VF_convolveVD_convolveVE_convolve
FunctionCalculates the convolution of a vector with a response function.
Syntax C/C++#include <VFstd.h>
void VF_convolve( fVector Y, fVector Flt, fVector X, fVector Rsp, ui size );
C++ VecObj#include <OptiVec.h>
void vector<T>::convolve( vector<T> Flt, const vector<T>& X, const vector<T>& Rsp );
Pascal/Delphiuses VFstd;
procedure VF_convolve( Y, Flt, X, Rsp:fVector; size:UIntSize );
CUDA function C/C++#include <cudaVFstd.h>
int cudaVF_convolve( fVector d_Y, fVector d_Flt, fVector d_X, fVector d_Rsp, ui size );
void VFcu_convolve( fVector h_Y, fVector h_Flt, fVector h_X, fVector h_Rsp, ui size );
CUDA function Pascal/Delphiuses VFstd;
function cudaVF_convolve( d_Y, d_Flt, d_X, d_Rsp:fVector; size:UIntSize ): IntBool;
procedure VFcu_convolve( h_Y, h_Flt, h_X, h_Rsp:fVector; size:UIntSize );
DescriptionThe convolution of X with the response function Rsp is calculated and stored in Y. A filter Flt is also calculated. If more than one vector is to be convolved with the same Rsp, use VF_convolve only once and use VF_filter for the other vectors.
The response has to be stored in Rsp in wrap-around order: the response for zero and positive times (or whatever the independent variable is) is stored in Rsp0 to Rspsize/2 and the response for negative times (beginning with the most negative time) in Rspsize/2+1 to Rspsize-1. You may wish to use VF_rotate or VF_reflect to achieve this wrap-around order and to construct the response vector.
Notice that Rsp has to be of the same size as X.

The result of the convolution appears scaled with the sum of all elements of Rsp. Normally, therefore, Rsp should be normalized to 1.0.

X, Y, Rsp, and Flt must all be of the same size, which has to be an integer power of 2. X may be overwritten by Y, Rsp may be overwritten by Flt, but X and Flt as well as Y and Rsp have to be distinct from each other.

The treatment of round-off errors in the construction of Flt may be modified by VF_setRspEdit.

Example C/C++VF_ramp( Time, 1024, 0.0, 1.0 );
VF_Gauss( Rsp, Time, 513, 10.0, 0.0, 1.0 );
      /* Response function for zero and positive times */
VF_reflect( Rsp+1, 1023 );
      /* ... and for negative times */
VF_divC( Rsp, Rsp, 1024, VF_sum( Rsp, 1024 ) );
      /* Normalisation of Rsp */
VF_convolve( X, Rsp, X, Rsp, 1024 );
      /* Convolution; X is overwritten by the desired result
         and Rsp is overwritten by the frequency filter */
VF_filter( Y, Y, Rsp, 1024 );
      /* Next convolution: instead of another call to
         VF_convolve, Y is filtered using the frequency
         filter just obtained */
 
Example Pascal/DelphiVF_ramp( Time, 1024, 0.0, 1.0 );
VF_Gauss( Rsp, Time, 513, 10.0, 0.0, 1.0 );
      (* Response function for zero and positive times *)
VF_reflect( VF_Pelement(Rsp,1), 1023 );
      (* ... and for negative times *)
VF_divC( Rsp, Rsp, 1024, VF_sum( Rsp, 1024 ) );
      (* Normalisation of Rsp *)
VF_convolve( X, Rsp, X, Rsp, 1024 );
      (* Convolution; X is overwritten by the desired result and Rsp is overwritten by the frequency filter *)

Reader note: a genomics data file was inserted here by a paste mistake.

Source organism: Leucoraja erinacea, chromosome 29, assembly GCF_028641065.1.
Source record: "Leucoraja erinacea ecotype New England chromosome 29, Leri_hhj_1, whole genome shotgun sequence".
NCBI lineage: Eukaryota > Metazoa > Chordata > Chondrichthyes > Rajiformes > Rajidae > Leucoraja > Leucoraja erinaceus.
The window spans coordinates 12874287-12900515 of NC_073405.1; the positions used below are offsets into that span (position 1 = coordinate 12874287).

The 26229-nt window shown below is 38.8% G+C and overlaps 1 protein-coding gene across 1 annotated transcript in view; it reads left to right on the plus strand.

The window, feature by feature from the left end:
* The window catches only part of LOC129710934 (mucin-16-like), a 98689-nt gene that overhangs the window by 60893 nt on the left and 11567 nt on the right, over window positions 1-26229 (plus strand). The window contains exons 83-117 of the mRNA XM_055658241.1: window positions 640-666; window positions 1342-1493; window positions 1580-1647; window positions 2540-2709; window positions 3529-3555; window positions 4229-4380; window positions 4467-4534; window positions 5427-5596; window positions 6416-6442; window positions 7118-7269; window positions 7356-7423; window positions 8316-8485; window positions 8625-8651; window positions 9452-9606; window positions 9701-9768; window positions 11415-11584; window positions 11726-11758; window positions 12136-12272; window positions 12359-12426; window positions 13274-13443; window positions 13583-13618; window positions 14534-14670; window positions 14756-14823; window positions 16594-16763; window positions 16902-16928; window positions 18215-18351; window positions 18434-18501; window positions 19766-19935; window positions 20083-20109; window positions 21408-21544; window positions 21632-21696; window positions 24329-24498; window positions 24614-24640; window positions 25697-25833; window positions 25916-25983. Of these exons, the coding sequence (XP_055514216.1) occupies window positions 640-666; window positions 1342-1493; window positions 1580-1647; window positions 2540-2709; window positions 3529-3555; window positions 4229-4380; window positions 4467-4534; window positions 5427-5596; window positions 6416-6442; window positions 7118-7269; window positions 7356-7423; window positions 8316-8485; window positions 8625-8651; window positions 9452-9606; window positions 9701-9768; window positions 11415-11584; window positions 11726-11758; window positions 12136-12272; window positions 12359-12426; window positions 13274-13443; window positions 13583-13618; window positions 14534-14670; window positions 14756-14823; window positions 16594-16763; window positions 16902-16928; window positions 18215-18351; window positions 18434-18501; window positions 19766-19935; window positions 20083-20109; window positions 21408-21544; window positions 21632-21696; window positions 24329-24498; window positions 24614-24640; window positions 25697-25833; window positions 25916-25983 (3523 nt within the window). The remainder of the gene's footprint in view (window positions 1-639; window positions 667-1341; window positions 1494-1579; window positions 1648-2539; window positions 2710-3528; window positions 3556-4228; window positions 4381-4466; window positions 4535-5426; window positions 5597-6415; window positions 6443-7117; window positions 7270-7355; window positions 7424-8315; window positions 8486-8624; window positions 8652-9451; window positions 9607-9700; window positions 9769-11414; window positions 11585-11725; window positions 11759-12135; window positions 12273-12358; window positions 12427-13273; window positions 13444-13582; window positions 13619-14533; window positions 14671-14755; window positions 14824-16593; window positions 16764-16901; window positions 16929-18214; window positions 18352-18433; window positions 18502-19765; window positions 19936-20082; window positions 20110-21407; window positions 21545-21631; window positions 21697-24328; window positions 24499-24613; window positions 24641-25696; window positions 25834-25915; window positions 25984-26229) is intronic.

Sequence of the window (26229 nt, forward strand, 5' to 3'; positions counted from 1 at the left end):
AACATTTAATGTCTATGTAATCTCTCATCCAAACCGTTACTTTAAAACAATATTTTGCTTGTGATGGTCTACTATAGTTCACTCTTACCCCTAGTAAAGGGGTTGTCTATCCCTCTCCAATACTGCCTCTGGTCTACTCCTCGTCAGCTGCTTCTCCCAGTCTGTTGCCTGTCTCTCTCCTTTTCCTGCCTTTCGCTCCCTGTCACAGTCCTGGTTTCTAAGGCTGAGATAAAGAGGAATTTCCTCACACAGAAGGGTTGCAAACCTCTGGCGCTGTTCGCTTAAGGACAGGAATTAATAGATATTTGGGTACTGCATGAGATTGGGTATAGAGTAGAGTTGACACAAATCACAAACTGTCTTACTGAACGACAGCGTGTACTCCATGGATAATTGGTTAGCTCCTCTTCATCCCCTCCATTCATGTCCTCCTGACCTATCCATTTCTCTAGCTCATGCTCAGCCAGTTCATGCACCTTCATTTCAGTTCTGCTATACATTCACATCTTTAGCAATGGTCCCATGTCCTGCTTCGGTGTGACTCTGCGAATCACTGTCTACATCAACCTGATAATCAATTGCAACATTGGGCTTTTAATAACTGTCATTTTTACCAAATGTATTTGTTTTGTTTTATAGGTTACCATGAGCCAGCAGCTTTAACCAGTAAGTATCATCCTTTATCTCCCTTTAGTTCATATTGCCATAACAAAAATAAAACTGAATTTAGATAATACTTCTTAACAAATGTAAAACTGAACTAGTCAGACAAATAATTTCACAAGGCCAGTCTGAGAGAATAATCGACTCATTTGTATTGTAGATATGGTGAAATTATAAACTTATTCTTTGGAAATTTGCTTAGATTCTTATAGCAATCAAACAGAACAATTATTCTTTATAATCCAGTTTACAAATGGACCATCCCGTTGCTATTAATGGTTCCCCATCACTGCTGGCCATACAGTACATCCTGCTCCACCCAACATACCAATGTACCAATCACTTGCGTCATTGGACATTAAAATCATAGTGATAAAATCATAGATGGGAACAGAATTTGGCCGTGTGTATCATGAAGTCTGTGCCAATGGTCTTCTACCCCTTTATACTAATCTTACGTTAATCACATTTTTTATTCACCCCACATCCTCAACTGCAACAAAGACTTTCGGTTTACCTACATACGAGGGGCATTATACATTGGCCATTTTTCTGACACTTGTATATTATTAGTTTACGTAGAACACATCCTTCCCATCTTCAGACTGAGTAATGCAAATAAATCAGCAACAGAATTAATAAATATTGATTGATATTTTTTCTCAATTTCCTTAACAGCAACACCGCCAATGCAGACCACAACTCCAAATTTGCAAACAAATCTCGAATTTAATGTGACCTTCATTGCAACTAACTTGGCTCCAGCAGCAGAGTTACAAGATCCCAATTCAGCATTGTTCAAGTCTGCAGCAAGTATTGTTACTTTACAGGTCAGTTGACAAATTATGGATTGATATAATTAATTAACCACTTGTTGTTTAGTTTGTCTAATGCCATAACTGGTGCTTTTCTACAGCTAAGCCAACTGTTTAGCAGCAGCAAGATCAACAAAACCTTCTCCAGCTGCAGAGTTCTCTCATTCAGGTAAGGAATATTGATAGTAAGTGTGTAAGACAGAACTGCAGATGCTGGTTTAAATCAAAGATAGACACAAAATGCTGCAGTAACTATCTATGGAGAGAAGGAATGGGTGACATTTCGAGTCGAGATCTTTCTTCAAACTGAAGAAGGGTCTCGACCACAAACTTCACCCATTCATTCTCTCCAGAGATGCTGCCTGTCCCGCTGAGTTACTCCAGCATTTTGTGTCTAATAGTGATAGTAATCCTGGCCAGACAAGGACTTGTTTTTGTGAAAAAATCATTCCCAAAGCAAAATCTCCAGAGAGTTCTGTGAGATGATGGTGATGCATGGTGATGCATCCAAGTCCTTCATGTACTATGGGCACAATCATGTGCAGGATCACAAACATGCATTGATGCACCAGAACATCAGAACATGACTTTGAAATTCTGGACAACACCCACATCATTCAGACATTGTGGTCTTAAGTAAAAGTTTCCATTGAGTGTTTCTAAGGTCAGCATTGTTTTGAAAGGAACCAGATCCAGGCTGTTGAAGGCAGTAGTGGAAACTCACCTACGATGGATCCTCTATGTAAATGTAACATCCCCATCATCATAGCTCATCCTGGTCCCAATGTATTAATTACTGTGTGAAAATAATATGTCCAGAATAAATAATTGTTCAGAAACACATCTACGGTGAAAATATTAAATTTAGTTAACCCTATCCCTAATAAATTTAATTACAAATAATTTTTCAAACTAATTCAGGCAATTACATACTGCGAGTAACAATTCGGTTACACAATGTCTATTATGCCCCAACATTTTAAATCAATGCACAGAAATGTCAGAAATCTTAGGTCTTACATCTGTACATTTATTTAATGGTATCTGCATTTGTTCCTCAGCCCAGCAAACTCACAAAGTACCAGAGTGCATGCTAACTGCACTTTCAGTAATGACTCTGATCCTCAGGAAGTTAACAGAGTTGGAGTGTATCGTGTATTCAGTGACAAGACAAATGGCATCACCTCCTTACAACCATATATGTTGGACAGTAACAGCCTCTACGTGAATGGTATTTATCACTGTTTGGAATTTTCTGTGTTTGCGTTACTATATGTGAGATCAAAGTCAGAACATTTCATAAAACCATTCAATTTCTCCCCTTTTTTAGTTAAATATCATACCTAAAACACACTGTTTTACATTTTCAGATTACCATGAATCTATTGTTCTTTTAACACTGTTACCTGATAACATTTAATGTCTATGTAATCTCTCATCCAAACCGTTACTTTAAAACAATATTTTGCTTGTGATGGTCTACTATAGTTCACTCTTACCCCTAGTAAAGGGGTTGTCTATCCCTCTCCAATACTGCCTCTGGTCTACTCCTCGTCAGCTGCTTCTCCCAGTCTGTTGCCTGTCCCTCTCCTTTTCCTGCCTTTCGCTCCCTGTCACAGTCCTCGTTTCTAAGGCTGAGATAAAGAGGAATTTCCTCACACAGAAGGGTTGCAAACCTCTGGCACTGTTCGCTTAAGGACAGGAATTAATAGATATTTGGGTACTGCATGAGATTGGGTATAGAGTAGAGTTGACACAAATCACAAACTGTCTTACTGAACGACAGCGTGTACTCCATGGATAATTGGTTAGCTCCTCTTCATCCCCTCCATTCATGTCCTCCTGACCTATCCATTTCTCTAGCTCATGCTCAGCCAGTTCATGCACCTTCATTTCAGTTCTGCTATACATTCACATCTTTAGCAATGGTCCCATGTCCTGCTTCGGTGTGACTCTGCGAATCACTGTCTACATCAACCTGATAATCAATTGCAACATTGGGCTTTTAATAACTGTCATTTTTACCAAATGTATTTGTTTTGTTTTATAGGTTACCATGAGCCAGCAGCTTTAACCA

VF_filter( Y, Y, Rsp, 1024 );
      (* Next convolution: instead of another call to VF_convolve, Y is filtered using the frequency filter just obtained   *)

Mathematically, this convolution is based on the assumption that X is periodic; it still works well if X is non-periodic but converges on both ends to the same value X0 = Xsize-1. If that is not the case, the first and the last elements of Y are spoiled by "wrap-around" from elements on the other side. Extrapolate X on both sides in order to imbed the original X in a larger vector, if wrap-around is a problem. The minimum number of elements to be added equals half the width of the response function. (In the case of an asymmetric response function, it is the broader wing that counts.) After convolving the larger vector with the response function, it will be the dummy elements just added which become spoiled by wrap-around. Those elements of the result vector which correspond to the original X will represent the desired convolution of X with Rsp.
If X is smoothly converging on both sides to different values, it is not necessary to employ the procedure just described. Rather, the difference between the end points may be regarded as a linear trend. In this case, remove the trend, convolve the resultant vector and add the trend to the result.

Example C/C++d = (X[size-1] - X[0]) / (size-1);
VF_ramp( Trend, size, 0.0, d );
VF_subV( Y, X, Trend, size );
VF_convolve( Y, Flt, Y, Rsp, size );
VF_addV( Y, Y, Trend, size );
Example for treatment of end effects in Pascal/Delphi d := (VF_element(X,size-1) - X^) / (size-1);
VF_ramp( Trend, size, 0.0, d );
VF_subV( Y, X, Trend, size );
VF_convolve( Y, Flt, Y, Rsp, size );
VF_addV( Y, Y, Trend, size );

You might notice that Flt is declared as fVector rather than cfVector, although the information stored in Flt consists of complex numbers. The reason is that these numbers are stored in the packed complex format (as described for VF_FFT) which is used only in connection with Fourier-Transform operations of real vectors.

Error handlingIf size is not a power of 2, VF_FFT (on which VF_convolve is based) complains "Size must be an integer power of 2" and the program is aborted.
Return valuenone
See alsoVF_filter,   VF_deconvolve,   VF_FFT,   VF_autocorr,   VF_xcorr,   VF_spectrum

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